A quick Google search confirms that brass, and its gold-tone cousins, has returned to interior design. Websites ranging from Better Homes and Gardens to HGTV, Houzz and even the Huffington Post have heralded the resurgence of the golden-hued metals, especially in kitchens.
While the old adage of “everything comes back into style” may spring to mind, the latest iteration of brass is not remotely similar to the polished look that was so badly overused in the 1980s. That more-is-more approach has been replaced with a far subtler use of gold-tone metals. Rather than layer upon layer of shiny brass, designers are far more judicious with its use, inserting a piece here and there, more often than not in a soft, brushed finish.
In this contemporary kitchen, designed by Plain & Fancy Custom Cabinetry, Jonathan Adler 30-light brass ceiling fixtures and stools with brass frames take center stage. When paired with cool, gray cabinetry and Bernini Bianco polished 18×18-inch floor tiles, the overall effect is one of balance. The brass adds visual interest without overwhelming the space.
The matte, brushed finished of the cabinet pulls, light fixtures and stools create a subtle contrast to the glossy finish of the flooring.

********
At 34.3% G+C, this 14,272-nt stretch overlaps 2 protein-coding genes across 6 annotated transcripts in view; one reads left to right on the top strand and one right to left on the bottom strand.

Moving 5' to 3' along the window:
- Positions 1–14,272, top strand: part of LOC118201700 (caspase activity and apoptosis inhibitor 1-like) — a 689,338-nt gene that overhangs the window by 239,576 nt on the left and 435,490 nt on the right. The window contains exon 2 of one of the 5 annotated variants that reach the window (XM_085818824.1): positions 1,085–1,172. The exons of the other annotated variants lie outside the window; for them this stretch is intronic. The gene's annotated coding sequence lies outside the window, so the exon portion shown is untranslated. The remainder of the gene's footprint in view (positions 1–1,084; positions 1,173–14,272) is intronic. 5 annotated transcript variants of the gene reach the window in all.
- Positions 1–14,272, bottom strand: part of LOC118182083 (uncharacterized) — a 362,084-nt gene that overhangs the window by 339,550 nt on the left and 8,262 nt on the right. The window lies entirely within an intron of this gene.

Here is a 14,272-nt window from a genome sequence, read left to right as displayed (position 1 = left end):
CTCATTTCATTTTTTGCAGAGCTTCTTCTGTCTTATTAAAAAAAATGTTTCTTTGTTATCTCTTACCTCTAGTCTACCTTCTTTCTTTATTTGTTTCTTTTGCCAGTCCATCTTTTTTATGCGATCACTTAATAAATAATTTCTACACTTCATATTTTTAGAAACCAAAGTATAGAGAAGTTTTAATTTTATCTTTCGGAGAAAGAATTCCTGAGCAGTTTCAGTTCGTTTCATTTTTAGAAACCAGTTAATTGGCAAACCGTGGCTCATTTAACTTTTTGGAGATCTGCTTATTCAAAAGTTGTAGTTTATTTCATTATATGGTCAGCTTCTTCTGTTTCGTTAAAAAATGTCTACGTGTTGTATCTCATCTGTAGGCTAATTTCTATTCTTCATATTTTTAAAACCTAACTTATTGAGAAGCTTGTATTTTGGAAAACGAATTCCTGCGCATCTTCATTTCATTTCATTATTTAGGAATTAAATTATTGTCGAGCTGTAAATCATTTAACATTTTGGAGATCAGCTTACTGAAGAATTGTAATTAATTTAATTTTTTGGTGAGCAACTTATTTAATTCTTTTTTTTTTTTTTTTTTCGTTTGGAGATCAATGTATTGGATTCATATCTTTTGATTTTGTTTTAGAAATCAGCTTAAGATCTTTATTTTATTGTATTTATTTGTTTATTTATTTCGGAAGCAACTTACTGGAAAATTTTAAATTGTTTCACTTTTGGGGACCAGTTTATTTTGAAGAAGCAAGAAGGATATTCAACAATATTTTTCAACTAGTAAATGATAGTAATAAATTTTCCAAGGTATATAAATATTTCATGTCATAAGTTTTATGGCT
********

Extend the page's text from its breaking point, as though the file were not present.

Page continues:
In this transitional kitchen, designed by Roomscapes Cabinetry & Design Center, oversized brass chandeliers visually anchor both ends of the center island. While additional touches of brass have been sprinkled throughout the room in the cabinet pulls, wall sconces and sink fixtures, the white cabinetry and countertops, and the warm wood tones are the predominant colors. Once again, this creates a sense of carefully considered balance.
Adding elongated gold-tone cabinet pulls and a pair of brushed brass ceiling lights brings an unexpected pop of color to this nearly all-white kitchen. Designer Jennifer Stuart, of Metropolitan Cabinets & Countertops, opted for polished stainless-steel sink fixtures, which beautifully complement the appliances.
In this kitchen, from Supply New England’s Kitchen & Bath Gallery, the designer’s “mixed metals” approach encourages the eye to explore the room, taking in the entire space. Oil-rubbed bronze cabinet pulls, from the Edgewater line by Top Knobs, are at the darker end of the metallic color spectrum, while the weighty light fixtures are a mid-tone. The stainless appliances, the nail-head finish and the footrests on the stools bring in the pale tone.
When used with a deft touch, today’s brass is not remotely like the brash golds that were so prevalent – and so quickly discarded – in the time of oversized shoulder pads and big hair. It feels fresh and fun. It feels like it’s here to stay.